Corrosionpedia explains Calcium hypochlorite
Calcium hypochlorite is a white or grayish white granular powdered solid with a pungent odor, which is corrosive and toxic. When calcium hypochlorite is dissolved in water, it gives off heat and nascent oxygen. When it reacts with organic substances and oils, it brings about combustion because of violent decomposition.
Calcium hypochlorite is more stable than sodium hypochlorite, and contains a higher chlorine concentration (30-75%). Like sodium hypochlorite, calcium hypochlorite also increases water pH, so it is advised to acidify the water during the disinfection process.
All forms of calcium hypochlorite contain insoluble residues that form sediments in the solution. It is important to eliminate the sediment before injecting the calcium hypochlorite solution into a treated water tank to avoid clogging.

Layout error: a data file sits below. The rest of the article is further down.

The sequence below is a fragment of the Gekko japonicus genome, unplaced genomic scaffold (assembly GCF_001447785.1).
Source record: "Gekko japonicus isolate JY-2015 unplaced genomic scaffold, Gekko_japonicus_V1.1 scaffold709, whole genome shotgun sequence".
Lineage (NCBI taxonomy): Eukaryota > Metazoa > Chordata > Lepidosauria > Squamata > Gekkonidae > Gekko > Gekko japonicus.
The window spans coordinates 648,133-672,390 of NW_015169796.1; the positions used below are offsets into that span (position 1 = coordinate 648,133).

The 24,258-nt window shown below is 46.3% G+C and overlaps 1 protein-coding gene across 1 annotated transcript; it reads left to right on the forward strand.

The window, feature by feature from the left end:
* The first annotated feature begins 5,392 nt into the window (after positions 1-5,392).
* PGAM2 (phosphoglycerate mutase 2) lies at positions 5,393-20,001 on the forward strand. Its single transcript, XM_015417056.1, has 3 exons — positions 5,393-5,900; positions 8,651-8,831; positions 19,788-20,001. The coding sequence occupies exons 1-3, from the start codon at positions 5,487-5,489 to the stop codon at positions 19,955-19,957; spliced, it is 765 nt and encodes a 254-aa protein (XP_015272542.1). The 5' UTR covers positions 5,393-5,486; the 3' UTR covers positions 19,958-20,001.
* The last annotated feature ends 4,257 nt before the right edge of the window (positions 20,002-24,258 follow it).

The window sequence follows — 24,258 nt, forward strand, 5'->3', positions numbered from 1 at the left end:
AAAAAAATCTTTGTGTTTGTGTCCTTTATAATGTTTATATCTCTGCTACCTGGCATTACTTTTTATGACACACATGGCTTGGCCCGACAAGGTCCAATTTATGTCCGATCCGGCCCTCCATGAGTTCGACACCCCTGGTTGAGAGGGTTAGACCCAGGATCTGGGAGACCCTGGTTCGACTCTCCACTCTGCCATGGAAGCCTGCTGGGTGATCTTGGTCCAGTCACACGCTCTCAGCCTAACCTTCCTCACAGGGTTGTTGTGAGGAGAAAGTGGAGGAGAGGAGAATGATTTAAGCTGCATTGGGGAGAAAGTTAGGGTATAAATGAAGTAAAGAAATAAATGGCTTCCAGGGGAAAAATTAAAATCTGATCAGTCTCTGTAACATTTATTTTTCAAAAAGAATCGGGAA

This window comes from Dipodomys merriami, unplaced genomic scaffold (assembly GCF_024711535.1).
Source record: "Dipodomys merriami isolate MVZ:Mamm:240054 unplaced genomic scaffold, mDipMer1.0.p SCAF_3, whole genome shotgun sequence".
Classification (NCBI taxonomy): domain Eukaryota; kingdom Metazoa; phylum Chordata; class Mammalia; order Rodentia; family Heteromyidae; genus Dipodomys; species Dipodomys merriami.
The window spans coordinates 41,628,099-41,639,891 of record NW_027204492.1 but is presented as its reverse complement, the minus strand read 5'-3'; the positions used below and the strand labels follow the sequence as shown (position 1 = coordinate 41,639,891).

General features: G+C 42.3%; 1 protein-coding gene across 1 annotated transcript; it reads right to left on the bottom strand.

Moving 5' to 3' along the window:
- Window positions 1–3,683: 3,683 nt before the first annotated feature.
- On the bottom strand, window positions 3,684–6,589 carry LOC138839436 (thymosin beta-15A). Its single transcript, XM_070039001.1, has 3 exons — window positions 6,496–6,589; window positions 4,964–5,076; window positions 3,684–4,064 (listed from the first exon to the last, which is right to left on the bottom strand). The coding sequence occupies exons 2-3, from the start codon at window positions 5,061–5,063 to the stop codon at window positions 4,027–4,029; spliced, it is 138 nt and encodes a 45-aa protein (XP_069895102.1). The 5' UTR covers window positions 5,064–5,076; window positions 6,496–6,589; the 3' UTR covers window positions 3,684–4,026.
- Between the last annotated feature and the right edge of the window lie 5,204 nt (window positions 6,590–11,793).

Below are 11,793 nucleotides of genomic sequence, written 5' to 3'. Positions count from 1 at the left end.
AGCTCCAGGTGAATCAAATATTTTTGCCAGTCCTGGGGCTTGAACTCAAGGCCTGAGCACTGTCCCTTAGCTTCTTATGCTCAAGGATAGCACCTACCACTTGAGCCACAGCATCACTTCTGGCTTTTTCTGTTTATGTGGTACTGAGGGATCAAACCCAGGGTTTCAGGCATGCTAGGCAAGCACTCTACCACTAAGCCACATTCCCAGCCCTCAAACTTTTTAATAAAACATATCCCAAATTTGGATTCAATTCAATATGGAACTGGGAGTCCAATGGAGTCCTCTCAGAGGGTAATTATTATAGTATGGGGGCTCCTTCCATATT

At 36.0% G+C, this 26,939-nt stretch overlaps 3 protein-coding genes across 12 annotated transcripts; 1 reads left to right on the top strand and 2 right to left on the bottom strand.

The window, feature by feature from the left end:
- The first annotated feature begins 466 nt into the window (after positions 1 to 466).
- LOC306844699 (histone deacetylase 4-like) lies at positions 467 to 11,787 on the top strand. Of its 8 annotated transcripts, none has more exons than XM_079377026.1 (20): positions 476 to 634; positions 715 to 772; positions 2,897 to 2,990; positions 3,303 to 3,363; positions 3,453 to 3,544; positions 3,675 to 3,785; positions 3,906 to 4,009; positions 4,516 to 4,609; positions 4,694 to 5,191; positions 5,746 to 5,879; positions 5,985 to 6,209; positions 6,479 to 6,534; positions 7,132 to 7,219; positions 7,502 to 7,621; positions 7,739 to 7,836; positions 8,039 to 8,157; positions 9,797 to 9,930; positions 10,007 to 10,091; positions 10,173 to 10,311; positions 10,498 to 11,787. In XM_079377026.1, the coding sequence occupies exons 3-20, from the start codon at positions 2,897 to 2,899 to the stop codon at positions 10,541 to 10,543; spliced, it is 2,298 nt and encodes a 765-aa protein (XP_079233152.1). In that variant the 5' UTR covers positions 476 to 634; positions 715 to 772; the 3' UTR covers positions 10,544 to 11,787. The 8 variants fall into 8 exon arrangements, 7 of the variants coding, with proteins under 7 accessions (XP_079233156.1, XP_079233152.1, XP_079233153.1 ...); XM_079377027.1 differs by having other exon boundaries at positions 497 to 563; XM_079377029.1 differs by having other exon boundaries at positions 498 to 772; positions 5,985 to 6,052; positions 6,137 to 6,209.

Calcium hypochlorite is generally sold as 68% calcium hypochlorite combined with calcium chloride and other salts. It is used as a sanitizer in outdoor swimming pools. The calcium content hardens the water and tends to clog up filters; hence, some products containing calcium hypochlorite also contain anti-scaling agents.
Localized corrosion such as pitting and crevice corrosion of stainless steels can occur in the presence of calcium hypochlorite.
Calcium hypochlorite is best kept in a cool dry place away from any organic material. It is known to undergo self heating and rapid decomposition accompanied by the release of toxic chlorine gas, which is highly corrosiv